Matrix (protocol)

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Matrix
Communication protocol
[matrix]
PurposeFederated messaging and data synchronization
Developer(s)The Matrix.org Foundation CIC
IntroducedSeptember 2014; 5 years ago (2014-09)[1]‹See TfM›[failed verification]
Based onHTTP, WebRTC
OSI layerApplication layer
Websitematrix.org

Matrix (sometimes stylized as [matrix][disputed ]) is an open standard and lightweight protocol for real-time communication. It is designed to allow users with accounts at one communications service provider to communicate with users of a different service provider via online chat, voice over IP, and videotelephony. That is, it aims to make real-time communication work seamlessly between different service providers, just like standard Simple Mail Transfer Protocol email does now for store-and-forward email service.

From a technical perspective, it is an application layer communication protocol for federated real-time communication. It provides HTTP APIs and open source reference implementations for securely distributing and persisting messages in JSON format over an open federation of servers.[2][3] It can integrate with standard web services via WebRTC, facilitating browser-to-browser applications.

History[edit]

The initial project was created inside Amdocs, while building a chat tool called "Amdocs Unified Communications",[4] by Matthew Hodgson and Amandine Le Pape. Amdocs then funded most of the development work from 2014 to October 2017.[5] Matrix was the winner of the Innovation award at WebRTC 2014 Conference & Expo,[6] and of the "Best in Show" award at WebRTC World in 2015.[7] The protocol received praise mixed with some cautionary notes after it launched in 2014. Reviewers noted that other attempts at defining an open instant messaging or multimedia signalling protocol of this type had difficulties becoming widely adopted—e.g. XMPP and IRCv3—and have highlighted the challenges involved, both technological and political.[8] Some were unclear if there was enough demand among users for services which interoperate among providers.[9][10] In 2015, a subsidiary of Amdocs was created, named "Vector Creations Limited", and the Matrix staff was moved there.[11]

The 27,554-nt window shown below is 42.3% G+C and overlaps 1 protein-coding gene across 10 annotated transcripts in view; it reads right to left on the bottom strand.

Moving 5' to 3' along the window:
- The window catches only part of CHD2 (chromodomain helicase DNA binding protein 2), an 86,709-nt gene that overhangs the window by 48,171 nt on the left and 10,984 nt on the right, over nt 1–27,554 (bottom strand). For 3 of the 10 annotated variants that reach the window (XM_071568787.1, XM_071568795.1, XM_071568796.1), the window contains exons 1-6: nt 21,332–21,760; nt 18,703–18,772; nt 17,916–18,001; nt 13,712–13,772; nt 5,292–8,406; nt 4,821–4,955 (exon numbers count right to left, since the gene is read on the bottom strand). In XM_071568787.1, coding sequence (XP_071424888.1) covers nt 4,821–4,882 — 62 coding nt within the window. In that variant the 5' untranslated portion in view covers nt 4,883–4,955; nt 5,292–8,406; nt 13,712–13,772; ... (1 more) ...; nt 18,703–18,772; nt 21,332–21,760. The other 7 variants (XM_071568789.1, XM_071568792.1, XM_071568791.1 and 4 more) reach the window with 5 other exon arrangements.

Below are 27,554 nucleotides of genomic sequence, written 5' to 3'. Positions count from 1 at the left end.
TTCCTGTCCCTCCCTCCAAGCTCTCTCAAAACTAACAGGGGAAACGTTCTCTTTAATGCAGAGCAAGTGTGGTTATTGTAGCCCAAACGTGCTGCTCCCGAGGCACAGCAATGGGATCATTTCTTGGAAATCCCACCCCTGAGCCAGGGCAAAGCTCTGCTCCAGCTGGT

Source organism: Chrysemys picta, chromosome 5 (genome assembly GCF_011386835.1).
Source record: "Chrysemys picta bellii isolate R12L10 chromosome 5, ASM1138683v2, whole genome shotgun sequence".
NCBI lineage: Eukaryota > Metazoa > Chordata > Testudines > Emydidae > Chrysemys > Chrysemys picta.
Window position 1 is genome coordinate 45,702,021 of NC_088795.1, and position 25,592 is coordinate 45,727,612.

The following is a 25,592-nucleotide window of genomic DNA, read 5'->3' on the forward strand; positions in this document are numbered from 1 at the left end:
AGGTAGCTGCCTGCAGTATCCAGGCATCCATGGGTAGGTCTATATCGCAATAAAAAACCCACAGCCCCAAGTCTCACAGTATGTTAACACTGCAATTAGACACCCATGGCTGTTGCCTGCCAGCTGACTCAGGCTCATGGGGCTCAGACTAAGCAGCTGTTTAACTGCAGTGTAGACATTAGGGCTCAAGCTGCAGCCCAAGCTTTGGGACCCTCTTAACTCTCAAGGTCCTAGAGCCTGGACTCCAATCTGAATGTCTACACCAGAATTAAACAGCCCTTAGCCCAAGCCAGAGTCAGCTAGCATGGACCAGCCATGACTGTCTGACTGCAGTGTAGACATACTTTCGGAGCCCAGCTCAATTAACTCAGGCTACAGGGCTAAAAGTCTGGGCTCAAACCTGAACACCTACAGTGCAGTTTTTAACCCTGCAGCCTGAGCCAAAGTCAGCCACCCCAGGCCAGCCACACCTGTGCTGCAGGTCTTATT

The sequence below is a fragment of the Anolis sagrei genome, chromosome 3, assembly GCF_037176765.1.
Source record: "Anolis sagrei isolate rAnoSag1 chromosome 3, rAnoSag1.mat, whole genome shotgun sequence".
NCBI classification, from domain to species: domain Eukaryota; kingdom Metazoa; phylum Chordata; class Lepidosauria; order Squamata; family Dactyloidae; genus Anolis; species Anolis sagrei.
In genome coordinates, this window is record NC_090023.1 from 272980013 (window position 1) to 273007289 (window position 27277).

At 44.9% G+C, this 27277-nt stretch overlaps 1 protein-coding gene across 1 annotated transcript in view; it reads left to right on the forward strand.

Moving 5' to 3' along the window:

In July 2017, the funding by Amdocs was announced to be cut and in the following weeks the core team created their own UK-based company, "New Vector",[12] which was mainly built to support the development of Matrix and Riot, which was later renamed to Element.[13] During this time period, there were multiple calls for support to the community and companies that build on Matrix,[14] to help pay for the wages of at least part of the core team. Patreon and Liberapay crowdfunding accounts were created,[15] and the core team started a video podcast, called Matrix "Live" to keep the contributors up to speed with ongoing developments.[16] This was expanded by a weekly blog format, called "This Week in Matrix", where interested community members could read, or submit their own, Matrix-related news.[17] The company was created with the goal of offering consultancy services for Matrix and paid hosting of Matrix servers (as a platform called modular.im) to generate income.[18]

In the early weeks after its creation, the Matrix team and the company Purism published plans to collaborate in the creation of the Librem 5 phone.[19] The Librem 5 was intended to be a Matrix native phone, where the default pre-installed messaging and caller app should use Matrix for audio and video calls and instant messaging.[20]

In 2017, KDE announced it was working on including support for the protocol in its IRC client Konversation.[21] In late January 2018, the company received an investment of USD $5 million from Status,[22][23] an  Ethereum based startup.